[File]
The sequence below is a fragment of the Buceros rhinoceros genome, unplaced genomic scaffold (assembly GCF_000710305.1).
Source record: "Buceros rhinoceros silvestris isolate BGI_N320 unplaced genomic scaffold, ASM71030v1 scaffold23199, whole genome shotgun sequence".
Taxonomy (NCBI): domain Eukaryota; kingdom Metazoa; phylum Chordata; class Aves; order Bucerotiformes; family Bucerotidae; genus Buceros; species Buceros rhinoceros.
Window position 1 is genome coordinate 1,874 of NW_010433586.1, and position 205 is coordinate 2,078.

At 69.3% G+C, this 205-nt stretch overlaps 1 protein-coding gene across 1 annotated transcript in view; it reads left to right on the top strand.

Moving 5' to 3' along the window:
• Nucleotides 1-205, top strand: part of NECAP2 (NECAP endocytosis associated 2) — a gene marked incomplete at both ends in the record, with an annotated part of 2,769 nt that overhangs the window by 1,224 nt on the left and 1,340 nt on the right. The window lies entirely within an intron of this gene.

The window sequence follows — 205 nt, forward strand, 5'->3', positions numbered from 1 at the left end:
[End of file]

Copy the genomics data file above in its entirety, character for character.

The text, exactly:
The sequence below is a fragment of the Buceros rhinoceros genome, unplaced genomic scaffold (assembly GCF_000710305.1).
Source record: "Buceros rhinoceros silvestris isolate BGI_N320 unplaced genomic scaffold, ASM71030v1 scaffold23199, whole genome shotgun sequence".
Taxonomy (NCBI): domain Eukaryota; kingdom Metazoa; phylum Chordata; class Aves; order Bucerotiformes; family Bucerotidae; genus Buceros; species Buceros rhinoceros.
Window position 1 is genome coordinate 1,874 of NW_010433586.1, and position 205 is coordinate 2,078.

At 69.3% G+C, this 205-nt stretch overlaps 1 protein-coding gene across 1 annotated transcript in view; it reads left to right on the top strand.

Moving 5' to 3' along the window:
• Nucleotides 1-205, top strand: part of NECAP2 (NECAP endocytosis associated 2) — a gene marked incomplete at both ends in the record, with an annotated part of 2,769 nt that overhangs the window by 1,224 nt on the left and 1,340 nt on the right. The window lies entirely within an intron of this gene.

The window sequence follows — 205 nt, forward strand, 5'->3', positions numbered from 1 at the left end: